A more successful element of the Dirt Tour career mode is the way that all menu navigation is handled from within your RV and in the area immediately outside it. This first-person menu system not only adds to the feeling that you're a pro race driver taking part in a world tour, but it also lets you seamlessly navigate both the single-player and multiplayer modes without ever breaking that immersion. For example, the desk in your RV is where you pick your next event on a world map. If you turn to your right, you can step out of the RV to look at the vehicles in your garage, purchase new ones, and check magazine covers for news on the progress that you and any of your friends with a copy of the game have made. If you turn to your left, you find a notice board on the wall where all of the multiplayer options are listed. Unsurprisingly, there's no split-screen functionality, but the online options delivered via Games for Windows Live are impressive to say the least.
The first-person menu system lets you access both solo and multiplayer modes from the comfort of your RV.
Every event type, track, and vehicle that appears in the Dirt Tour can also be selected online. Point-to-point and circuit-based races, as well as staggered start rally stages, are joined by a couple of more inventive modes that, while relatively rare occurrences in single-player, could well end up being the most popular online. The best of these is Domination; in this race, points are awarded not only for your finishing position but also for recording the fastest times in any of the four sectors into which every track is divided. The same number of points (10 for a win, eight for second place, and so on) is available for each sector and for the end result, which makes it entirely possible to win a Domination event without even placing on the podium. That's great because, unlike regular races, it gives you an incentive to keep trying even if you wipe out (or get taken out) on the first corner and have little hope of catching the rest of the field. Last Man Standing is a fun event as well, though because the driver in last place is excluded every 20 seconds after the first minute has passed, finding yourself at the back means you subsequently have to spend a couple of minutes watching your opposition in spectator mode.
Given how superb both the cars and the various environments they race through look, it's impressive that the frame rate never drops below 30 frames per second. The sense of speed is great, whether you're racing through a jungle in Malaysia, across the Utah desert, on the streets of London, or inside a Los Angeles stadium. The attention to detail at all of these locations borders on excessive given how little time you have to take in the scenery, but it makes watching the action replays all the more satisfying--even if there's no option to save them. Dirt 2's audio design is also worthy of praise because while much of your time is spent listening to the awesome revving of your engine and the energetic soundtrack that plays anytime you're not racing, there are also ambient noises to listen out for at every location and the cheer of spectators as you pass them. Perhaps the most impressive audio of all, though, comes courtesy of your codriver who, anytime you take part in a rally stage, does an excellent job of telling you what turns and hazards you're approaching. He or she (you get to choose) does so well that, unlike during other events held at the same locations, you hardly ever feel the need to glance up at the minimap of the course. Furthermore, your codriver will react believably to your driving, so if you slam sideways into a wall, you might hear a scream, while after brushing against a tree, you might be reassured that your car suffered only a scratch.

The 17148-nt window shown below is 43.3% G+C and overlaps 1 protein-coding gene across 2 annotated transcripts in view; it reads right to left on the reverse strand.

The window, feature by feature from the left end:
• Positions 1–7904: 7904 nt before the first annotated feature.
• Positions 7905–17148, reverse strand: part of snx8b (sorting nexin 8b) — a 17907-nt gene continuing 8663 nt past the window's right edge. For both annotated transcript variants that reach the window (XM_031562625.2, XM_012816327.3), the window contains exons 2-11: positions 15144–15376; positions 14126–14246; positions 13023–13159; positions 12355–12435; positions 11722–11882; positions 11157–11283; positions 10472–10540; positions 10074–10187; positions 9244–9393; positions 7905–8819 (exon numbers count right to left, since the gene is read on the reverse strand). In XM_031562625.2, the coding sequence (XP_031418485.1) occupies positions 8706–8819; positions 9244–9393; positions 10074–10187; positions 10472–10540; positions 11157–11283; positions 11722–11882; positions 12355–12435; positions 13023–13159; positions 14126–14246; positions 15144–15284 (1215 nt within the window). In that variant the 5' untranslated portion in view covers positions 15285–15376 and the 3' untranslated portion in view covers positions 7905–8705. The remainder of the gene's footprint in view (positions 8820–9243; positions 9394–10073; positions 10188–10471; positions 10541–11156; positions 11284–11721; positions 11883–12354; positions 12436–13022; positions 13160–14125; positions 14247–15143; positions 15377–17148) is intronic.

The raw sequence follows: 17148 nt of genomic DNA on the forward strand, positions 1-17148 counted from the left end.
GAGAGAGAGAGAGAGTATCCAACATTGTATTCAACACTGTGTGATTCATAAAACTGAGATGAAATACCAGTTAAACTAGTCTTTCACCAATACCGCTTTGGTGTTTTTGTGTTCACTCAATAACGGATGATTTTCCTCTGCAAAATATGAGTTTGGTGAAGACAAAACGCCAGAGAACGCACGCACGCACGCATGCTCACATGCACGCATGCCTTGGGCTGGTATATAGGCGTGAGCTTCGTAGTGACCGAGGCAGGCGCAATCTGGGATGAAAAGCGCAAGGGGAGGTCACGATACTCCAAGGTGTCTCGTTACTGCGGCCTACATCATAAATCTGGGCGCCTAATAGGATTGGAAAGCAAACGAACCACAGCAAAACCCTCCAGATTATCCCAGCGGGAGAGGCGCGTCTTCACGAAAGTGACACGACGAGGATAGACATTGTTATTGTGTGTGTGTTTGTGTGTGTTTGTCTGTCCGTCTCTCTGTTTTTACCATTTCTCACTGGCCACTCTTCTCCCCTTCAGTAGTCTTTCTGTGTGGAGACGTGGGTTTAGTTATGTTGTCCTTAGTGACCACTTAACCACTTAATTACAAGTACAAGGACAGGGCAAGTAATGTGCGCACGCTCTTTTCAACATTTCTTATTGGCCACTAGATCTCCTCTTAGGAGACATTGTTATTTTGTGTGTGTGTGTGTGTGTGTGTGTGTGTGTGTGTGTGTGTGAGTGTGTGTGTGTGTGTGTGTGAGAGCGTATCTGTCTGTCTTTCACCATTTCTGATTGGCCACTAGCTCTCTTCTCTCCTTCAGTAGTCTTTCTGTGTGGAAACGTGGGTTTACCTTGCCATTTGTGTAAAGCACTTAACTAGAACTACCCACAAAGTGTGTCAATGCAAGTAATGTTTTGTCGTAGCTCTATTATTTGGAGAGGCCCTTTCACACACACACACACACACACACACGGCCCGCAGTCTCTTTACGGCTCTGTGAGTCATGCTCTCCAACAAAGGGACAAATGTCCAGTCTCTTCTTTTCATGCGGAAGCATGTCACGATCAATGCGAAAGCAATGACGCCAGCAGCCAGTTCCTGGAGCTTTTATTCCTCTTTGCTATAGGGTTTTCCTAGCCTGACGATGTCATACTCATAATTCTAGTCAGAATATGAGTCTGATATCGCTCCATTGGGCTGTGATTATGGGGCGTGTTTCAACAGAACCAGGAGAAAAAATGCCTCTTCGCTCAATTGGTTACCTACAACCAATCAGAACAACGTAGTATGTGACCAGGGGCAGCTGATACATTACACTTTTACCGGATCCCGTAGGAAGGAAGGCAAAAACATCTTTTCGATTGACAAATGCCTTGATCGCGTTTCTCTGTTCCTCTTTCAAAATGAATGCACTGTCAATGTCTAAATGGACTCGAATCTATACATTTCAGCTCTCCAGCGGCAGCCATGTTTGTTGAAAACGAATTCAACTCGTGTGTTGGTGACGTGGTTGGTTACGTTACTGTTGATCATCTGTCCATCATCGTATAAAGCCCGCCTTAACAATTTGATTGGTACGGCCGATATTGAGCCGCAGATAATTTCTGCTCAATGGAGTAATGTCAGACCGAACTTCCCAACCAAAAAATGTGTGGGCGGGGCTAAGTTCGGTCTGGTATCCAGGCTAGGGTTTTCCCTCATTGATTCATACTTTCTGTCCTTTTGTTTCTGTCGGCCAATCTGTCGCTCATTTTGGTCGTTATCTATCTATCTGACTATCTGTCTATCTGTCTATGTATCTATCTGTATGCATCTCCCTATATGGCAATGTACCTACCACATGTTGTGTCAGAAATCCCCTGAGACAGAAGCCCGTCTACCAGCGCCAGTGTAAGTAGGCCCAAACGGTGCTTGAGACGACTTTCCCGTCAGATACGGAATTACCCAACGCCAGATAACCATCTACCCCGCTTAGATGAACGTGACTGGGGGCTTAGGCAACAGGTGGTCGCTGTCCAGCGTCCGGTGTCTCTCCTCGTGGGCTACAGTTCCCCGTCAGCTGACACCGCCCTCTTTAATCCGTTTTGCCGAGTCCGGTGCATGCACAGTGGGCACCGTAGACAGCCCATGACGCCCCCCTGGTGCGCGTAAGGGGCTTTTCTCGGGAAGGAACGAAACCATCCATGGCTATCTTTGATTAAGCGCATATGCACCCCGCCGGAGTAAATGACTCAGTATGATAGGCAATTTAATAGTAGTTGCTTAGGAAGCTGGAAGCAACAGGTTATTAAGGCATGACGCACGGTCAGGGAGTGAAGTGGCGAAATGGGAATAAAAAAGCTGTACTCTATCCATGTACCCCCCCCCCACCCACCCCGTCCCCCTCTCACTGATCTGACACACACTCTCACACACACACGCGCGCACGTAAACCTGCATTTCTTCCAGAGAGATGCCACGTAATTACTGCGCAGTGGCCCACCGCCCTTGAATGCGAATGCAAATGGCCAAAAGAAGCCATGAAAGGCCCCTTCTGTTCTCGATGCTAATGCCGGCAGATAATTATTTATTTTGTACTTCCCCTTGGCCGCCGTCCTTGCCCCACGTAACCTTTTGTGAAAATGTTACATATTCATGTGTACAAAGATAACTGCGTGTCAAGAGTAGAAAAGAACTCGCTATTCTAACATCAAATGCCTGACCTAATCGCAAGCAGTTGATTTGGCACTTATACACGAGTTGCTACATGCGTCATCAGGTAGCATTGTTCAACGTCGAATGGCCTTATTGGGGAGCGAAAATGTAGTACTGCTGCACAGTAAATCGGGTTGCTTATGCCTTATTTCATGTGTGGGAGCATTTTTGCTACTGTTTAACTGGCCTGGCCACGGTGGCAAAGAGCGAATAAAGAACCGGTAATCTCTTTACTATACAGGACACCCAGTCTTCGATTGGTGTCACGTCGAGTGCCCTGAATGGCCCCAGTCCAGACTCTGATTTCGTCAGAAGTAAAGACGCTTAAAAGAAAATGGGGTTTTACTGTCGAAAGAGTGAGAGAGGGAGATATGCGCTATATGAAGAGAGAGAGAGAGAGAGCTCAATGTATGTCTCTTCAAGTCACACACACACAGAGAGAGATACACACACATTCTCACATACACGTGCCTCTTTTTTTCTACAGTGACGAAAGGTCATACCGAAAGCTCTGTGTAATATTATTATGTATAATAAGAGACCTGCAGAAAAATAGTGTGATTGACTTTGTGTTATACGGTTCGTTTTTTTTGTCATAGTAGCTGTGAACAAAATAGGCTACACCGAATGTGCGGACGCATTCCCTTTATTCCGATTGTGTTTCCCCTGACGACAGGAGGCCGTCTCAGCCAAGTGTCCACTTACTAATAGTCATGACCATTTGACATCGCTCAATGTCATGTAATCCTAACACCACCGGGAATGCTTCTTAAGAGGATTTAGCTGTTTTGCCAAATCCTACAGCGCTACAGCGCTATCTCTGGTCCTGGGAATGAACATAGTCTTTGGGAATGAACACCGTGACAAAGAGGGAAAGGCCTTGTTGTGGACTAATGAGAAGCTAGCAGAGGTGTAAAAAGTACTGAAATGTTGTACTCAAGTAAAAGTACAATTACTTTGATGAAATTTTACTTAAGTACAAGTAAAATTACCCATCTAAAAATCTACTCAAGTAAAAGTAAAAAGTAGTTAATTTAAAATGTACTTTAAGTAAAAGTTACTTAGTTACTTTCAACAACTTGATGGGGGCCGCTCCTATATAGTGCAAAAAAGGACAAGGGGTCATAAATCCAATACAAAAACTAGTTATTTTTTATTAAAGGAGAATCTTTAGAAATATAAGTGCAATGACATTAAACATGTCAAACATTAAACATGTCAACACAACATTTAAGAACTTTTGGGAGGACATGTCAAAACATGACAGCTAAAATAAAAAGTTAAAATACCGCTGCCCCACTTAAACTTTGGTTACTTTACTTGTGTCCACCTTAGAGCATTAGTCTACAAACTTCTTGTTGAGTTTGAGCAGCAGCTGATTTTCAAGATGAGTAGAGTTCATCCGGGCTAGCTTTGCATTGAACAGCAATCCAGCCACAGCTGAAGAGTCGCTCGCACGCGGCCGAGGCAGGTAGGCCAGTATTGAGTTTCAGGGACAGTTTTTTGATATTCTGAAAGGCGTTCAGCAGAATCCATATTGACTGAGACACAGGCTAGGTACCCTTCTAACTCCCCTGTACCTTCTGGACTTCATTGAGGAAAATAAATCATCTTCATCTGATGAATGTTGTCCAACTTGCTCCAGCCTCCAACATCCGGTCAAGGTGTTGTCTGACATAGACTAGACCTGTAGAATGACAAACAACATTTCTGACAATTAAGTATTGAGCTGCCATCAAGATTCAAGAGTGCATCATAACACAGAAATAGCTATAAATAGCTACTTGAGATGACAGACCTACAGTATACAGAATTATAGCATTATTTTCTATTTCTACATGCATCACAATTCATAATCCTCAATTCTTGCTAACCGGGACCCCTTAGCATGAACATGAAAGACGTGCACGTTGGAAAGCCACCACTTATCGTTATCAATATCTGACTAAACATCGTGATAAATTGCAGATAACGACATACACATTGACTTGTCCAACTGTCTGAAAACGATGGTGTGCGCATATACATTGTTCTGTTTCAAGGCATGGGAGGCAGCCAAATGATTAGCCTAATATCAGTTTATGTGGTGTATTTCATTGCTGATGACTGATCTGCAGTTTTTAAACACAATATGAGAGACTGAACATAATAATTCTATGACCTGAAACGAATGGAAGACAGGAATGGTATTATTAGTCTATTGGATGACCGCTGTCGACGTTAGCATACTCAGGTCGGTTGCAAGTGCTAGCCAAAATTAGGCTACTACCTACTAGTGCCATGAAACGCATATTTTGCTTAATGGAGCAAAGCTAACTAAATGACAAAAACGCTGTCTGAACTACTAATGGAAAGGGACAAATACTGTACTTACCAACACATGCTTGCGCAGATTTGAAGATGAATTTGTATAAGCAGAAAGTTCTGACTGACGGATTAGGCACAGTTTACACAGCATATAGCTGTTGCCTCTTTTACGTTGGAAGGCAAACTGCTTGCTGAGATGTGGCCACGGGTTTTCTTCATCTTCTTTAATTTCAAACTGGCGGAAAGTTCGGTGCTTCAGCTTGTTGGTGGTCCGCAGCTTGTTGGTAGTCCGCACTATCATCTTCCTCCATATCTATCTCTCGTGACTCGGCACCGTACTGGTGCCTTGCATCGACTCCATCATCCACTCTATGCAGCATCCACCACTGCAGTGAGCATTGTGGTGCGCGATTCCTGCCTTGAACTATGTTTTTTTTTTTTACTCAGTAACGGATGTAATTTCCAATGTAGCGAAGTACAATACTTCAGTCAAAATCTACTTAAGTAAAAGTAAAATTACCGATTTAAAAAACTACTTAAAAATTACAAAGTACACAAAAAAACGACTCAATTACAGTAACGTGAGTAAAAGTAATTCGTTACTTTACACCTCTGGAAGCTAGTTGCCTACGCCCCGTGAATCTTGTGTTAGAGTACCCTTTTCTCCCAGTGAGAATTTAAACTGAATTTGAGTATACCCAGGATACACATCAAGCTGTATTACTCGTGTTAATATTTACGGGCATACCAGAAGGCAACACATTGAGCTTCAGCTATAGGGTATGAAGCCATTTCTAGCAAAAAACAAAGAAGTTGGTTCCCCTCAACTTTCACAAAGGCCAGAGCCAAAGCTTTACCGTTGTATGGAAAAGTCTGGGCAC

Rally stages are significantly easier with a good codriver at your side.
It's not details like these that make Dirt 2 such a superb racing game though. What makes Dirt 2 so special is the fact that its multiple difficulty levels and forgiving gameplay mechanics make it accessible to newcomers while offering a significant challenge for veterans of Codemasters' Colin McRae Rally series and other off-road racers. There's also the single-player mode that spans no fewer than 100 events (often comprising multiple races), a suite of multiplayer options that includes plenty of different modes and leaderboards, and, of course, your sweet RV, which fills with souvenirs from all of the locations that you race at as your career progresses. If you have even a passing interest in off-road racing, you won't regret a second spent behind the wheel of Dirt 2.